Documentation

Automatic Point-of-Interest Cropping

Example of point of interest crop

Cropping is a key technique for improving images. Removing unnecessary background information or changing an image’s aspect ratio can greatly improve the viewer’s focus on the image. imgix offers many cropping methods, including face detection. This tutorial will focus on automatic point-of-interest cropping (crop=entropy) and how you can use it to crop to the most salient, or significant, aspects of the image. In particular, areas of high contrast are considered to be the most salient.

Basic Entropy Cropping

Suppose we want to crop the following image to remove a large amount of the static black background from the image.

Umbrella

umbrella.jpg?w=640

The first step is to set the w and h parameters, and the fit=crop mode. This will resize the image to fill the selected width and height boundaries, and then crop any excess image data.

Umbrella

width: w=200 height: h=200 fit: fit=crop

umbrella.jpg?w=200&h=200&fit=crop

imgix’s default cropping starts at the center of the image, removing data that falls outside of the given parameters. However, in additon to cropping te image, we also want the umbrella to be in the center. To do this, we add crop=entropy to the query string so that the “middle” becomes the most salient aspect of the image. The umbrella strongly contrasts with the rest of the image, so it becomes the focus.

Umbrella

crop: crop=entropy

umbrella.jpg?w=200&h=200&fit=crop&crop=entropy

The goal was to remove a large amount of the static black background to center on the subject. In this example, the subject of the image was the red umbrella and adding crop=entropy allowed the cropping functionality to center around it. However, the subject of an image isn’t always an inanimate object.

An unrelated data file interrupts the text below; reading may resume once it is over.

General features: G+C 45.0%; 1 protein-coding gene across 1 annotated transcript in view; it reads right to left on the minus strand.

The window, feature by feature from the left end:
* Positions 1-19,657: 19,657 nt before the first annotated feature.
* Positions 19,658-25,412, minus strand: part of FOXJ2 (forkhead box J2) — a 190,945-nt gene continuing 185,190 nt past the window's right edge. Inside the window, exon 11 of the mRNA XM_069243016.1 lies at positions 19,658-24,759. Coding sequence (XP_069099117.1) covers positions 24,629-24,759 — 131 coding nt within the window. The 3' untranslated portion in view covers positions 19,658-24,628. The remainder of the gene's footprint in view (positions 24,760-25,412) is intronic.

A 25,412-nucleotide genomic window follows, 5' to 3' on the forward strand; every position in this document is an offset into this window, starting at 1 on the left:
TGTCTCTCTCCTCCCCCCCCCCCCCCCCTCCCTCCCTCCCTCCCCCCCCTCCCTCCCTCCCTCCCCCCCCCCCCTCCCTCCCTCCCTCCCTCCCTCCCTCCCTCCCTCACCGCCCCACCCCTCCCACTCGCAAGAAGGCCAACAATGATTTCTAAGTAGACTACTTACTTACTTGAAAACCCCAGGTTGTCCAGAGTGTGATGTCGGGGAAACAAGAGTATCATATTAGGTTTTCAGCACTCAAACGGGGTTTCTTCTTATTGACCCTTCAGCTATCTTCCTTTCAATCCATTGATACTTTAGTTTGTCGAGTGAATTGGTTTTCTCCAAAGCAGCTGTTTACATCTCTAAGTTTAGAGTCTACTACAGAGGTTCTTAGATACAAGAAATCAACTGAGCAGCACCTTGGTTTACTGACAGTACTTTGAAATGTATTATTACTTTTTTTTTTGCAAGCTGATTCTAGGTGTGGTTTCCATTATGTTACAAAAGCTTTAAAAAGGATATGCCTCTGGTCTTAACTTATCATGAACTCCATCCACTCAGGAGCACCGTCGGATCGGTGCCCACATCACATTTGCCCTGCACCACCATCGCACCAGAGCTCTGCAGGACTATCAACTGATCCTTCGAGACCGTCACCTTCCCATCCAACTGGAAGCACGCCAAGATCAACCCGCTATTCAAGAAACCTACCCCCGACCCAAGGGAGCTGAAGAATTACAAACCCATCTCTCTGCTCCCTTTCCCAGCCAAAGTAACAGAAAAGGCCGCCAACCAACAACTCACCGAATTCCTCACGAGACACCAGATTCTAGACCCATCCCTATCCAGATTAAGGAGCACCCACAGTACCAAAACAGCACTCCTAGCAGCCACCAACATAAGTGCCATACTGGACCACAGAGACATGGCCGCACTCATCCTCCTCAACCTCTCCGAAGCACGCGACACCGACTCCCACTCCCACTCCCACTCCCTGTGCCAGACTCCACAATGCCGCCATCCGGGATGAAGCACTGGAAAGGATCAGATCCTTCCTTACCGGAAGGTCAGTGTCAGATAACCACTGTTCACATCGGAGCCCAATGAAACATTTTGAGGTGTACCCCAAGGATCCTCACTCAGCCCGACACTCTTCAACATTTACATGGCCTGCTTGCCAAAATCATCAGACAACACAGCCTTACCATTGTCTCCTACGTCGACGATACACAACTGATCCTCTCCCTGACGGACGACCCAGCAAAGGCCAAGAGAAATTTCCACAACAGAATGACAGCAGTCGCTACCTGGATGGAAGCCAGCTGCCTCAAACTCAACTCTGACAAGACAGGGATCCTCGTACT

An Alternative to Face-centered Cropping

Suppose we want to resize and crop the following image to center on the model.

Womanlandscape

womanlandscape.jpg?w=640

The image was taken using the rule of thirds, allowing for a visually-appealing image while maintaining the model off-center. However, we also want to create smaller snippets of the image to use in multiple places of a website.

Womanlandscape

womanlandscape.jpg?w=200&h=200&fit=crop

Since the cropping functionality focuses on the center of the image, and the model is off-center, she doesn’t fully appear in the snippet. We can use the face-detection crop functionality to center image around her face.

Womanlandscape

womanlandscape.jpg?w=200&h=200&fit=crop&crop=faces

The face-detection crop mode successfully detected her face and has centered the image around it. However, we are also interested in her outfit, and it isn’t entirely in the frame. The model’s knee is partially hidden, so we instead add crop=entropy so that the entire outfit is included in the scene.

Womanlandscape

womanlandscape.jpg?w=200&h=200&fit=crop&crop=entropy

How Does Entropy Cropping Work?

Whereas the face crop mode looks for faces and centers on them for cropping, the entropy crop mode looks for high contrast areas and focuses on those.

In the above figure, we’ve modified the image to highlight the areas of high contrast in the image. The modified version demonstrates the point of interest in the image—in this case, the salamander’s head. The entropy crop mode ignored the static color of the image, instead focusing on the areas where the black and white meet—the salamander’s bright colors provide a high contrast against its background.

In the examples below, this ability of the entropy crop mode to focus on high contrast areas keeps the salamander centered as the subject of the image regardless of portrait or landscape orientation. Assuming your images have high contrast areas in a similar way, this enables you to art-direct your images automatically by using crop=entropy to fit many different sizes and aspect ratios for different designs.